Mary Magdalene ministers to Jesus before his great trial
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My vicious van dweller criminal trouble maker friend Victor dropped this into my Facebook timeline yesterday, probably having no clue, like I had no clue, what all it would set off:
Using the email handle, bigdwick@_______ , the fellow from the soup kitchen wrote to me last night:
We had a very nice chat today, I indeed will stay in touch with you.
The things you told me are are in the works is ironic because I’ve
told a select few about the stories I shared with you, and have never
seen lights come on like when I told you. I am excited about that
because it simply means you GET IT, and the things I know and have
experienced you relate to. You speak of big things that are going to
surface in my walk, I look forward to it.
Something big is with you, what it has in mind for you, I don’t know, but I imagine it will be different, and I imagine it will stretch you in ways you cannot yet possibly imagine, and I imagine it will cut you out of mainstream (the herd), and you will find most people don’t have a clue nor can they relate to your experiences. Your email handle causes me to chuckle, suggest you need massive injections of “estrogen”, the feminine vibration, the absence of which vibration in men and women alike is the root of humanity’s ails. I imagine what has you in tow has in mind taking you into her clutches, which can be rather interesting and ecstatic and excruciating, but her restoration in you is crucial to your journey, wherever it’s going. She loves mystery and surprises and twists and turns and sideways and subjective thinking and poetic encounters, and cosmic humor, and creative expression. She’s really different from the male vibration. Really different.
He wrote again:
The handle is just something I quickly came up with but your take
peaks my interest, for what is in store for me. If you do a write up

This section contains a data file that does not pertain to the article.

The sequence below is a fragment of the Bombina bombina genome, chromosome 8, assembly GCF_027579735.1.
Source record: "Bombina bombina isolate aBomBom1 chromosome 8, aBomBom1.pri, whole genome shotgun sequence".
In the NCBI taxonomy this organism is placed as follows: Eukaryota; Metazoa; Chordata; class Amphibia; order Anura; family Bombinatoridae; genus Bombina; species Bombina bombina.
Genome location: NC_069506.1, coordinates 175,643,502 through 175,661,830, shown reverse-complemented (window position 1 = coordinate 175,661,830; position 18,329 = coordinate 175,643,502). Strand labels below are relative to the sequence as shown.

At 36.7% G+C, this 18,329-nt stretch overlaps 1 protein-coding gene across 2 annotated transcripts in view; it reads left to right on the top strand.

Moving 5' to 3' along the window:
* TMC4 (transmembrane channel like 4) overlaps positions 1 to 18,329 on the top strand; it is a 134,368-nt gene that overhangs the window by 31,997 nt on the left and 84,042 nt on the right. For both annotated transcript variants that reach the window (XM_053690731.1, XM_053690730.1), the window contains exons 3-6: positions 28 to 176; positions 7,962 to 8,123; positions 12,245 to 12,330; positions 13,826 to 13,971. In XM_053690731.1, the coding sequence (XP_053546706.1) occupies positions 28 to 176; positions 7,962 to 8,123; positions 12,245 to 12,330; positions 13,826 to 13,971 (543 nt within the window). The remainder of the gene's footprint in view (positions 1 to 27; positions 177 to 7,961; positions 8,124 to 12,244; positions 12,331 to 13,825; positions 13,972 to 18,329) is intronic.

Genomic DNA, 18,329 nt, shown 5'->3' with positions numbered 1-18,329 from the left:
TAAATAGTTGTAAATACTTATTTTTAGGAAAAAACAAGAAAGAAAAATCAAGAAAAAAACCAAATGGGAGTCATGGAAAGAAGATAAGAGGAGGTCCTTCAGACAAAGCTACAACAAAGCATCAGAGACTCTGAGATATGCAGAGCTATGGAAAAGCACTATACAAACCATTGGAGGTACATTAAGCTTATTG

regarding me in the morning I will look forward to reading it.
Here’s the editorial about the Pope in yesterday’s Citizen:
When Pope Francis talks, people listen
BY KATHLEEN PARKER
Forget E.F. Hutton. It’s P.F. (Pope Francis) these days who, when he talks, people listen. And then they get busy trying to figure out what he was really saying. Even nonCatholics are keen to study his words, so surprised and delighted are they to hear a pope say things that suggest to them a more enlightened view of the world, even if those views are attitudinal rather than tangible.
Each time Francis speaks, his words are as shiny objects on a desert floor. We scramble to examine them, turning them over, looking for hidden meanings, holding them up to the
light in search of codes and encryptions.
Perhaps Francis finds this amusing. Then again, perhaps he is as shrewd as he seems to be guileless. He says what he means to say, and if people want to argue over the implications of what he says, well, so be it.
Once he has said something, the light he sheds travels with the speed of a meme.
Many examples come to mind, but one of the most recent was about women, always treacherous territory for a pope — or any man.
Speaking to a crowd of students at the University of Santo Tomas during his visit to the Philippines, Francis noted with gentle disapproval that there weren’t many women in attendance. Then he said a series of things so simple and true that they were at once obvious and sublime.
“Women have muchto tell us in today’s society. Sometimes we’re too macho, and we don’t
leave enough room for women.” And, “Women are able to see things with different eyes than us. Women are able to ask questions that men can’t understand.”
Well, now, that’s a mouthful. But what was he really saying?
On MSNBC’s “Morning Joe,” co-anchor Mika Brzezinski postulated that Francis was hinting at changes in the church that might allow women to become priests. Many people, including Catholics, think it’s time, but it’s not likely to happen under Francis’s watch. The pope has said that the issue is settled and “that door is closed.” But, wait, what does that mean? Didn’t he say “door”? See how fertile the pope’s words are?
Robert McClory, a professor of journalism at Northwestern University and the author of “As It Was in the Beginning: The Coming Democratization of the Catholic Church,” explored the door as metaphor in an article for the National Catholic Reporter.